“Targeted therapy.” It’s the holy grail of cancer research these days. If you listen to its most vocal proponents, it’s the path towards “personalized medicine” that improves survival with much lower toxicity. With the advent of the revolution in genomics that has transformed cancer research over the last decade, including the petabytes of sequence and gene expression data that pour out of universities and research institutes, the promise of one day being able to a patient’s tumor, determining the specific derangements in genome and gene expression that drive its uncontrolled proliferation, and finding drugs to target these abnormalities seems more tantalizingly close than ever. Indeed, it seems so close that even dubious practitioners, such as Stanislaw Burzynski, have jumped on the bandwagon, co-opting the terms used by real oncologists and real cancer researchers to sell “personalized gene-targeted cancer therapy,” which in their hands are really no more than a parody of efforts to synthesize the enormous quantity of genomic data each patient’s tumor possesses and figure out how best to take advantage of it, a “personalized genomic therapy for dummies,” if you will.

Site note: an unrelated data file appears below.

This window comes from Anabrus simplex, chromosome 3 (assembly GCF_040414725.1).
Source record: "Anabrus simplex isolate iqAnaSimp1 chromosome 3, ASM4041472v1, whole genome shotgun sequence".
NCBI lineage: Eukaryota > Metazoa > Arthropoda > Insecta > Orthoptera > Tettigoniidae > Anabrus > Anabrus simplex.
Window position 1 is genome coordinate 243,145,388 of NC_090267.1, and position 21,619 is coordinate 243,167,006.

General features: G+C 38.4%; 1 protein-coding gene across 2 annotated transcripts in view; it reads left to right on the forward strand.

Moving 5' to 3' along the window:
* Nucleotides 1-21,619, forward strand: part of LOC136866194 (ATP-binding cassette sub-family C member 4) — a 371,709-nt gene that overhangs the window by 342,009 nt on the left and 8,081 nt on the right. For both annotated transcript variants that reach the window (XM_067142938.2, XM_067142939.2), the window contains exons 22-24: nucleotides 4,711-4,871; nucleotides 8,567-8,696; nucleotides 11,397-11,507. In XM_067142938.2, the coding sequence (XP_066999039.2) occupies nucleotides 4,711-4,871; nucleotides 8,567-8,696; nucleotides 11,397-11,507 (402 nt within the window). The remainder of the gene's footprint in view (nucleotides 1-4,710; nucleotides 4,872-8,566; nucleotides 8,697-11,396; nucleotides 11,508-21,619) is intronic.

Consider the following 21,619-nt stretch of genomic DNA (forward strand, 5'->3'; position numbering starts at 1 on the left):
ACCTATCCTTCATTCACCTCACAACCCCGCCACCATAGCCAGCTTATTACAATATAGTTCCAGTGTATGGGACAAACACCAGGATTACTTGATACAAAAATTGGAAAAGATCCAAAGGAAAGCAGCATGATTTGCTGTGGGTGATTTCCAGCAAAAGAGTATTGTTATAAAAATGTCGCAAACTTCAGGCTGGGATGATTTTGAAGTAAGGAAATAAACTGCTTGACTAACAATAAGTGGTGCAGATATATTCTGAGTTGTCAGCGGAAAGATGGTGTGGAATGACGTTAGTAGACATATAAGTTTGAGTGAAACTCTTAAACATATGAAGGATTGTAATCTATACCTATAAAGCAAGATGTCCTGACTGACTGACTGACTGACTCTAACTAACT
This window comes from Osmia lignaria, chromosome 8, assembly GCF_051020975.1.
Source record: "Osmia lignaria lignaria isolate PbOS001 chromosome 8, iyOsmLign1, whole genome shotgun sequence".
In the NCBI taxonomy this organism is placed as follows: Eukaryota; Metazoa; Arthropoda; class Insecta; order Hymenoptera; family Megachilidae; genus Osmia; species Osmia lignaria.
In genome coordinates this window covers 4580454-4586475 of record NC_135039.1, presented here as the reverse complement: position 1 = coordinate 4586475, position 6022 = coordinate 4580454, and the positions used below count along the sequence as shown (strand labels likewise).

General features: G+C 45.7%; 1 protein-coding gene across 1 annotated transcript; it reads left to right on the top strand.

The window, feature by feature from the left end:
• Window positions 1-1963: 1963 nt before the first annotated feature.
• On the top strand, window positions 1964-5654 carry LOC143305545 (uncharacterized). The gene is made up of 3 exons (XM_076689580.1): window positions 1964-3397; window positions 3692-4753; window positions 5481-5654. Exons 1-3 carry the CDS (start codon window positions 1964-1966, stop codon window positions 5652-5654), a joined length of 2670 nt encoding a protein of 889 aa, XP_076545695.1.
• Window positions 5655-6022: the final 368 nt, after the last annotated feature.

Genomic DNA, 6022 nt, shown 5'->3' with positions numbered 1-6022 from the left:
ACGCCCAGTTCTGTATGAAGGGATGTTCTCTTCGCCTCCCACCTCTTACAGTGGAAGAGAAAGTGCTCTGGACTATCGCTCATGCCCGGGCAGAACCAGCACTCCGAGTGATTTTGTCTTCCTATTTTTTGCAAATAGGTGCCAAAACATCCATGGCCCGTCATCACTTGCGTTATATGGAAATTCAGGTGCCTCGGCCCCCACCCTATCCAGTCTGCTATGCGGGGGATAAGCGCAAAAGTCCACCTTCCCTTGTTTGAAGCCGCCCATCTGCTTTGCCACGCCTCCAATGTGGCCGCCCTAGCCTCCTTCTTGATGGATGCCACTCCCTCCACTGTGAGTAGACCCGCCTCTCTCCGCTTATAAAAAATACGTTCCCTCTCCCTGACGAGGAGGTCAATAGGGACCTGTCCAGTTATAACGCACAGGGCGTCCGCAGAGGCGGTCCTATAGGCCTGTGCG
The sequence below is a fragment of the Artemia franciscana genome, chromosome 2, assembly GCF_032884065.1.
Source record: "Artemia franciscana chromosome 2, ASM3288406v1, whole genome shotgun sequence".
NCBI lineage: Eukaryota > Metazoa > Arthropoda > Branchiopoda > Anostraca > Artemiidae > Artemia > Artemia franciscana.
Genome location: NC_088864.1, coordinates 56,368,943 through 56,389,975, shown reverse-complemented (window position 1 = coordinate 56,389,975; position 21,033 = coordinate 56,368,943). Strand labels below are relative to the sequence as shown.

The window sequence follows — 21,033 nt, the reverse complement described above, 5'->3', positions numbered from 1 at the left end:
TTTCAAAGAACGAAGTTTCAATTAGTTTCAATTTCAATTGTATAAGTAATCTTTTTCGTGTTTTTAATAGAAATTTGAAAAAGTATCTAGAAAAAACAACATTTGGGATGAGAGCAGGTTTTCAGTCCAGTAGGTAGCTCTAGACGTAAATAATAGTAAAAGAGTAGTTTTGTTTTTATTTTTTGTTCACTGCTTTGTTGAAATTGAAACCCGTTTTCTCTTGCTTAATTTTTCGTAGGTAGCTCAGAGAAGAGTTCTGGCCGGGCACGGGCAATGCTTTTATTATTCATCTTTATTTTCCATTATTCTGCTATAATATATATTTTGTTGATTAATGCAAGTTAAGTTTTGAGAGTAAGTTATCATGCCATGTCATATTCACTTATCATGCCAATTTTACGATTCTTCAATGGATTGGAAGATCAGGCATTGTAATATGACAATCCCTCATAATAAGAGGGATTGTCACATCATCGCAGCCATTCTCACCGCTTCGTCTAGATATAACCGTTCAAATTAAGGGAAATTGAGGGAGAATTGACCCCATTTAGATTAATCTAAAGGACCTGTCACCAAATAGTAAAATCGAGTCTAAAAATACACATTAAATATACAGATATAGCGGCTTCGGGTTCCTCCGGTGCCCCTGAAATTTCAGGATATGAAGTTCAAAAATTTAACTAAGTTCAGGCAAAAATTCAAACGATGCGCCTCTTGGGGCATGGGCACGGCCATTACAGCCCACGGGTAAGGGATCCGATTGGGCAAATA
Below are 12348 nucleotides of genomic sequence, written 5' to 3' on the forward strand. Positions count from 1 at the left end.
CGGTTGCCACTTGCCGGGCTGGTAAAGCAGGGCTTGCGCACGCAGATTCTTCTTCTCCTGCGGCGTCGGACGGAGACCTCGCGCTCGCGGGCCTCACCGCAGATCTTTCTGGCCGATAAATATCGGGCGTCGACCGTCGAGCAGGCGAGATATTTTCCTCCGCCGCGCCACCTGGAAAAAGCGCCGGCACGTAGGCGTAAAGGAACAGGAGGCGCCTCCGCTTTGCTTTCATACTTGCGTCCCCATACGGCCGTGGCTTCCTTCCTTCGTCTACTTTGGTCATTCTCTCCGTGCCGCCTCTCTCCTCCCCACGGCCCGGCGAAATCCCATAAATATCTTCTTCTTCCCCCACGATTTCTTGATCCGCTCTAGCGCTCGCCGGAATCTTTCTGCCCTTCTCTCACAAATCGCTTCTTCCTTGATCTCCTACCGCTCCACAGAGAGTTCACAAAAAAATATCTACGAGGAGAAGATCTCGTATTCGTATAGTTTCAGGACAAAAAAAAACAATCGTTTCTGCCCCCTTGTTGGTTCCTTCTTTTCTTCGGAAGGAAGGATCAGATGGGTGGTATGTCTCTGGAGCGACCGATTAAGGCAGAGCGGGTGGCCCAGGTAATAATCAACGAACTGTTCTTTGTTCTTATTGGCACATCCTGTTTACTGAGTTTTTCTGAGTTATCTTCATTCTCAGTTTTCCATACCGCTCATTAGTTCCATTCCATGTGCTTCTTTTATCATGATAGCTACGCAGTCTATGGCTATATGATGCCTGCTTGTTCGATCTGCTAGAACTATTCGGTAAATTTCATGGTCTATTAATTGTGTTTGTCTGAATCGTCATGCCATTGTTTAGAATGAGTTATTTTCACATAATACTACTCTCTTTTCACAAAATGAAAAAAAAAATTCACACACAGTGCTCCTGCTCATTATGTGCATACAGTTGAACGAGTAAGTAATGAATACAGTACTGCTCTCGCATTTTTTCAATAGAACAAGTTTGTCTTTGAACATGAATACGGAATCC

That’s not to say that there aren’t roadblocks to realizing this vision. The problems to be overcome are substantial, and I’ve discussed them multiple times before. For example, just a couple of weeks ago I discussed an example of just what it takes to apply these new genomic techniques to an individual patient. The resources required are staggering, and, more problematic, there often aren’t any single “magic bullet” molecular pathways identified that can be targeted with existing drugs. The case I discussed was a fortunate man indeed in that such a pathway was identified, but most tumors are driven by many derangements in growth control, metabolism, migration, and the other hallmarks of malignancy described by Robert Weinberg. Worse, in many cases we don’t even have drugs that can attack many of the abnormalities that drive cancer progression. Then there’s the issue of tumor heterogeneity, which comes about because cancer is as good example of a disease as I can think of in which evolution due to natural selection results in incredible differences in the cancer cells in one part of the tumor compared to other parts of the tumor or in the tumor metastases. A “targeted” therapy that targets the genetic abnormalities in one part of the cancer might well fail to target the genetic abnormalities driving another part of the tumor.